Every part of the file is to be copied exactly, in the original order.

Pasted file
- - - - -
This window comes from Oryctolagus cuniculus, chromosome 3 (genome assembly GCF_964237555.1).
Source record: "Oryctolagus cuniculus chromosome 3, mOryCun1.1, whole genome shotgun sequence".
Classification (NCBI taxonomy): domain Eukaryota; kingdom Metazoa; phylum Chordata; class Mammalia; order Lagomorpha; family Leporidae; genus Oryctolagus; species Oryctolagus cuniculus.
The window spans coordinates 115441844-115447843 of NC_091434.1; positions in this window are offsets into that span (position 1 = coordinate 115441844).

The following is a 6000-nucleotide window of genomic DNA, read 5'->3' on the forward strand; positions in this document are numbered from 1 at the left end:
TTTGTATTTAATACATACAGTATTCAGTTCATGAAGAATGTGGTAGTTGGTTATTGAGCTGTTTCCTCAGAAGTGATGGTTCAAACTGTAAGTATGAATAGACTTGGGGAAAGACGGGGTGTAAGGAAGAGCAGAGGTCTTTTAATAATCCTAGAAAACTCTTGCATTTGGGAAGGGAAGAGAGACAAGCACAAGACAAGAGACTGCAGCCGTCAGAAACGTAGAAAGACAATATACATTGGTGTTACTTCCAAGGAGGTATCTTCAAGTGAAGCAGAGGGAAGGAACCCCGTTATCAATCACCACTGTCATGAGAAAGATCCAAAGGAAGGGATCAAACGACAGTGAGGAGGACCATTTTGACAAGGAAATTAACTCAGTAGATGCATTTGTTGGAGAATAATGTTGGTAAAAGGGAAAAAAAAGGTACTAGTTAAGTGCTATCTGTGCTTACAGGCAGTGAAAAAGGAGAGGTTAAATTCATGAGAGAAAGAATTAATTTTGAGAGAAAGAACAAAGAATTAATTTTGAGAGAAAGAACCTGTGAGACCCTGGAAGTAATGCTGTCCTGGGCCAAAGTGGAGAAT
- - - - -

This window comes from Oryctolagus cuniculus, chromosome 3 (genome assembly GCF_964237555.1).
Source record: "Oryctolagus cuniculus chromosome 3, mOryCun1.1, whole genome shotgun sequence".
Classification (NCBI taxonomy): domain Eukaryota; kingdom Metazoa; phylum Chordata; class Mammalia; order Lagomorpha; family Leporidae; genus Oryctolagus; species Oryctolagus cuniculus.
The window spans coordinates 115441844-115447843 of NC_091434.1; positions in this window are offsets into that span (position 1 = coordinate 115441844).

The following is a 6000-nucleotide window of genomic DNA, read 5'->3' on the forward strand; positions in this document are numbered from 1 at the left end:
TTTGTATTTAATACATACAGTATTCAGTTCATGAAGAATGTGGTAGTTGGTTATTGAGCTGTTTCCTCAGAAGTGATGGTTCAAACTGTAAGTATGAATAGACTTGGGGAAAGACGGGGTGTAAGGAAGAGCAGAGGTCTTTTAATAATCCTAGAAAACTCTTGCATTTGGGAAGGGAAGAGAGACAAGCACAAGACAAGAGACTGCAGCCGTCAGAAACGTAGAAAGACAATATACATTGGTGTTACTTCCAAGGAGGTATCTTCAAGTGAAGCAGAGGGAAGGAACCCCGTTATCAATCACCACTGTCATGAGAAAGATCCAAAGGAAGGGATCAAACGACAGTGAGGAGGACCATTTTGACAAGGAAATTAACTCAGTAGATGCATTTGTTGGAGAATAATGTTGGTAAAAGGGAAAAAAAAGGTACTAGTTAAGTGCTATCTGTGCTTACAGGCAGTGAAAAAGGAGAGGTTAAATTCATGAGAGAAAGAATTAATTTTGAGAGAAAGAACAAAGAATTAATTTTGAGAGAAAGAACCTGTGAGACCCTGGAAGTAATGCTGTCCTGGGCCAAAGTGGAGAAT